M.A. Friedman, Jewish Marriage in Palestine, A Cairo Geniza Study, Tel -Aviv and New York: Tel-Aviv University and The Jewish Theological Seminary of America, 1980-81, 2 vols., Pp. xxiv, 492, xiii, 517 + 30 plates. - It is a pleasure to welcome the appearance of these two volumes, which originated in Professor Friedman's doctoral thesis. Volume II alone, an edition of sixty-seven manuscripts and fragments under the title The Ketubba Texts, greatly enriches the primary source material available to historians of Jewish law. Each document is described, transcribed, translated and annotated, with frequent reference not only to talmudic parallels, but also to modern scholarly literature commenting thereon. Photographs of many of the texts are also provided. The volume has a lavish apparatus: a word index, manuscript index, source index, and name and subject index (marred only, in my copy, by the binding of four pages of this last upside-down). Additionally, Professor Friedman has provided, in volume I (The Ketubba Traditions of Eretz Israel), an invaluable study of the documents, dealing with historical, linguistic, social and legal aspects. The legal topics considered include clauses affirming the volition of the parties (especially the groom) to enter into the contract (a clause absent from Babylonian formularies), the obligations of husband and wife, the time of writing the marriage contract, mohar and dowry, provisions for divorce, ransom and succession, and the concluding formulae and signatures of the document. Many points of detail receive elaborate treatment. While each of them is of independent interest to legal historians, they add up to a distinct Palestinian tradition of the marriage contract, in which, as Professor Friedman remarks, the position of women "appears to be more advanced in some respects than one would have imagined." These volumes went to press before the appearance of volume III of Professor Goitein's A Mediterranean Society ("The Family"), but the two are complementary (Goitein supervised Friedman's research). The current generation is privileged to have access to this new material, and fortunate in the service that has been rendered by its editors. (B.S.J.)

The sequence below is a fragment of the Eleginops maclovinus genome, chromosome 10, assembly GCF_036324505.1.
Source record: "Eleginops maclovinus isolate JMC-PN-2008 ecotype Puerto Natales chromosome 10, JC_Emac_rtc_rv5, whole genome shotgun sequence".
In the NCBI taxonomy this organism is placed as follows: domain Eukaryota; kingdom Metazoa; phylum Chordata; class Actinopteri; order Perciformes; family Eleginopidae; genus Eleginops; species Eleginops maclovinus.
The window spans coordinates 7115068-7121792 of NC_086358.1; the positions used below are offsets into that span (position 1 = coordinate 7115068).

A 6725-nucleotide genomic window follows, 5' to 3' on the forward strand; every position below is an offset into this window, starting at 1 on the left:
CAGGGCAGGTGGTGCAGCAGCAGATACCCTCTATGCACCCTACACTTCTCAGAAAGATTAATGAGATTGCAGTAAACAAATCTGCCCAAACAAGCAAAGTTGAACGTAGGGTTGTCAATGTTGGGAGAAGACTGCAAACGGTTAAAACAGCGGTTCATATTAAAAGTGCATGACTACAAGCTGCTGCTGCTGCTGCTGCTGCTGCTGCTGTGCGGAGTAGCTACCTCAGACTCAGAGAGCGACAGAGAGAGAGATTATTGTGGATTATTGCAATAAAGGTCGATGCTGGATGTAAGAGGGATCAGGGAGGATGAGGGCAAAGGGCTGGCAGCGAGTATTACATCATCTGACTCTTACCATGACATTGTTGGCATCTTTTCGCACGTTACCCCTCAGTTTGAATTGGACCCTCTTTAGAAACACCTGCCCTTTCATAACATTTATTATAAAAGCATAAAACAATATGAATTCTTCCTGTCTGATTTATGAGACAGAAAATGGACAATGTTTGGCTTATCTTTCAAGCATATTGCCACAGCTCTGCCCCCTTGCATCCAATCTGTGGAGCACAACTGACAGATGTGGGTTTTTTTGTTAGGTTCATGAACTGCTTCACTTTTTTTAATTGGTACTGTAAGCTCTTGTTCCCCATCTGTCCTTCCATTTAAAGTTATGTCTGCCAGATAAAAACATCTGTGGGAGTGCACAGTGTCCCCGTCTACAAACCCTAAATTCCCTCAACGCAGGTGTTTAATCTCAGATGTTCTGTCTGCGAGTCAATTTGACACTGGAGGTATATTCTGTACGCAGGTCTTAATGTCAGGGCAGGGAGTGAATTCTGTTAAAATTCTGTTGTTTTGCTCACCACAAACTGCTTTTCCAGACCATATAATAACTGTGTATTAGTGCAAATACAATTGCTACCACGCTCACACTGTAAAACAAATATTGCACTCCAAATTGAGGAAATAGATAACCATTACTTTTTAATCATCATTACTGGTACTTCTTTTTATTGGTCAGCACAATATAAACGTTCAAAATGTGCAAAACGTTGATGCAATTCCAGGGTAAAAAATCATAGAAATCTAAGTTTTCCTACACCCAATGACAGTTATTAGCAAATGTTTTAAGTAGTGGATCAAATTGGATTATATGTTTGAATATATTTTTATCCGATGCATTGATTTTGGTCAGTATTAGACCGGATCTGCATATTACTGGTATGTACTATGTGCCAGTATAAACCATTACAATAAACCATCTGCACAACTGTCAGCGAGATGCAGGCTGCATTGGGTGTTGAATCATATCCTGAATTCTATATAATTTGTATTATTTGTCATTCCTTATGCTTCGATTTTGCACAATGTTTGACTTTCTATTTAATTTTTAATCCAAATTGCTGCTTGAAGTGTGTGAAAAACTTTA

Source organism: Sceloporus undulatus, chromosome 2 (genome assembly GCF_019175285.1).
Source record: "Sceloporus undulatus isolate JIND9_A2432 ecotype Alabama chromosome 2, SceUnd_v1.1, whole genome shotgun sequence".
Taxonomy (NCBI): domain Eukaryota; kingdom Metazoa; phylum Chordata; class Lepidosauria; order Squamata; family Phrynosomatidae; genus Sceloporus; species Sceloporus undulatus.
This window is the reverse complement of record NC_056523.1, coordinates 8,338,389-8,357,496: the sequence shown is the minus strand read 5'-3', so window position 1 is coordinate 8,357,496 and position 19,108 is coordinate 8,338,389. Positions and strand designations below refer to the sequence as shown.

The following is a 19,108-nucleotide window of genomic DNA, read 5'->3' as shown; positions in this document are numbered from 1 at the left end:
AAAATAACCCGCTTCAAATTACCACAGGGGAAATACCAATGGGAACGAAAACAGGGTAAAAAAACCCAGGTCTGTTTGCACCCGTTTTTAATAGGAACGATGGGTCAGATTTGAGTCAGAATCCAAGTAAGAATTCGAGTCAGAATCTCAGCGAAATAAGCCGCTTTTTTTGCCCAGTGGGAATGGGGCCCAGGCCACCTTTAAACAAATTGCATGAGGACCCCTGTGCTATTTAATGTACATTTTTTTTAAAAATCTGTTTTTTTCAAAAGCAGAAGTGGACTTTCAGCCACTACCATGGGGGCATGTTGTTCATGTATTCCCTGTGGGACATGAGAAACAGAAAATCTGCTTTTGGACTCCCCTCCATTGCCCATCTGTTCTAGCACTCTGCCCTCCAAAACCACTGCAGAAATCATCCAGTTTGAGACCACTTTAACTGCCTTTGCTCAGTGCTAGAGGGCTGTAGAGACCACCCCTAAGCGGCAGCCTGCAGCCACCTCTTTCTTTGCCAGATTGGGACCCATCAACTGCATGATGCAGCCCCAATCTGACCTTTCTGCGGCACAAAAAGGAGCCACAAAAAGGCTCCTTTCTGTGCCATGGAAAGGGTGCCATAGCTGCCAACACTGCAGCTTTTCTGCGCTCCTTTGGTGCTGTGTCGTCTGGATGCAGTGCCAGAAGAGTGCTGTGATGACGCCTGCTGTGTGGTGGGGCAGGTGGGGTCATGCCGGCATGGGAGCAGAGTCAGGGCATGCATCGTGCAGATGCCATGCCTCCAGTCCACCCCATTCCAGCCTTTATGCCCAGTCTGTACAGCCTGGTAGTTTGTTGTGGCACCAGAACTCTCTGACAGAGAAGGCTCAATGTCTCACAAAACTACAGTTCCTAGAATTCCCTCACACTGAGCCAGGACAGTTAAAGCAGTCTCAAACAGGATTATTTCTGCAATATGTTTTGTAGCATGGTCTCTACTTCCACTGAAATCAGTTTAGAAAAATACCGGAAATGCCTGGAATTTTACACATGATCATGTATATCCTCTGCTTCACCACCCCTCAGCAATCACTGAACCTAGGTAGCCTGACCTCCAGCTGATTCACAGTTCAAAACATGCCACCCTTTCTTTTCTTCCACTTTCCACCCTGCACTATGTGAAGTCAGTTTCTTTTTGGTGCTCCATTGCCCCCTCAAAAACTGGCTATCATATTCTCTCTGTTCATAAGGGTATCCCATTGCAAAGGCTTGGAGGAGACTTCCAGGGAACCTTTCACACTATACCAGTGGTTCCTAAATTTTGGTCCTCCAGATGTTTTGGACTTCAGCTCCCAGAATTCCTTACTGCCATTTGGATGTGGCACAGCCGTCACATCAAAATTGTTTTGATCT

J.-Ph. Lévy, "Sur trois textes bibliques concernant des actes écrits", Mélanges à la mémoire de Marcel-Henri Prévost (Paris: Presses Universitaires de France, 1982), 23-48. - This article discusses three biblical texts which concern written legal acts. The author provides a substantial study of Jeremiah 32, considering the writing material, the role of Jeremiah in writing it, the sealing, and the relationship of the procedure to the form of Doppelurkunde, the witnesses, and the deposit of the document. More briefly, he considers the written documents to which reference is made in the Book of Tobit, and the parable of the steward in Luke 16: 1-8. (B.S.J.)

Gershon Weiss, "A Testimony from the Cairo Geniza Documents: Son-in-law - Mother-in-law Relations", JQR 68.2 (1977), 99-103. - From one fragment, T-S C2, f.17, Gerson Weiss indicates that the year 875 marks the year when shetarot were issued. From another piece, from the 15th cent., T-S Box G I, f.52, a deposition for litigation, with Judeo-Spanish phrases, Weiss draws an analogy which may explain the introduction of Judea-Arabic into Jewish legal practice (i.e., that the issues could be most unambiguously stated in the vernacular). (M.F.)



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